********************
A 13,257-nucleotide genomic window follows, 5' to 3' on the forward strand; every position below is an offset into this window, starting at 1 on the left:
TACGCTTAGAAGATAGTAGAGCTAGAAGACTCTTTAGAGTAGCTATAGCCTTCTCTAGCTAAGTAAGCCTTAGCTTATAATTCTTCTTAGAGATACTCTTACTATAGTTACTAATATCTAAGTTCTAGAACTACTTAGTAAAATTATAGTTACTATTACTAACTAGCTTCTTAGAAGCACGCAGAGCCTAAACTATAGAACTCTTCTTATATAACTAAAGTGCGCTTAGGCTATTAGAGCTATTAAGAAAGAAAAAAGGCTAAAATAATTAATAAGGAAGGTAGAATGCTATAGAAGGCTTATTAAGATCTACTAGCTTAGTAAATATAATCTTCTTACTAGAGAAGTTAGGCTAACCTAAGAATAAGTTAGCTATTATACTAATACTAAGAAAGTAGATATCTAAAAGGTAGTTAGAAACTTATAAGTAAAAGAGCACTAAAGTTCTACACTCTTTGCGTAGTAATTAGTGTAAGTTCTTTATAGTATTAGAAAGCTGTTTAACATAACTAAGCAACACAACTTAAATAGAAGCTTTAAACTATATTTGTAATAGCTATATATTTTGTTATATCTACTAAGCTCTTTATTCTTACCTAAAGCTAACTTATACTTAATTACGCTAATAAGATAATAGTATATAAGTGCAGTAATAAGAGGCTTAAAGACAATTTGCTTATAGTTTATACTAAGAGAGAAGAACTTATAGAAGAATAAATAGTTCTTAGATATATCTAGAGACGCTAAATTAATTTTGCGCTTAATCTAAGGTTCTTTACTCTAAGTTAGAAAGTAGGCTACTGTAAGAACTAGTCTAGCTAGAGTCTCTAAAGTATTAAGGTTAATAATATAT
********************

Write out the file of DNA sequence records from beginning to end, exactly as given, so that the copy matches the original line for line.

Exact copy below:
A 13,257-nucleotide genomic window follows, 5' to 3' on the forward strand; every position below is an offset into this window, starting at 1 on the left:
TACGCTTAGAAGATAGTAGAGCTAGAAGACTCTTTAGAGTAGCTATAGCCTTCTCTAGCTAAGTAAGCCTTAGCTTATAATTCTTCTTAGAGATACTCTTACTATAGTTACTAATATCTAAGTTCTAGAACTACTTAGTAAAATTATAGTTACTATTACTAACTAGCTTCTTAGAAGCACGCAGAGCCTAAACTATAGAACTCTTCTTATATAACTAAAGTGCGCTTAGGCTATTAGAGCTATTAAGAAAGAAAAAAGGCTAAAATAATTAATAAGGAAGGTAGAATGCTATAGAAGGCTTATTAAGATCTACTAGCTTAGTAAATATAATCTTCTTACTAGAGAAGTTAGGCTAACCTAAGAATAAGTTAGCTATTATACTAATACTAAGAAAGTAGATATCTAAAAGGTAGTTAGAAACTTATAAGTAAAAGAGCACTAAAGTTCTACACTCTTTGCGTAGTAATTAGTGTAAGTTCTTTATAGTATTAGAAAGCTGTTTAACATAACTAAGCAACACAACTTAAATAGAAGCTTTAAACTATATTTGTAATAGCTATATATTTTGTTATATCTACTAAGCTCTTTATTCTTACCTAAAGCTAACTTATACTTAATTACGCTAATAAGATAATAGTATATAAGTGCAGTAATAAGAGGCTTAAAGACAATTTGCTTATAGTTTATACTAAGAGAGAAGAACTTATAGAAGAATAAATAGTTCTTAGATATATCTAGAGACGCTAAATTAATTTTGCGCTTAATCTAAGGTTCTTTACTCTAAGTTAGAAAGTAGGCTACTGTAAGAACTAGTCTAGCTAGAGTCTCTAAAGTATTAAGGTTAATAATATAT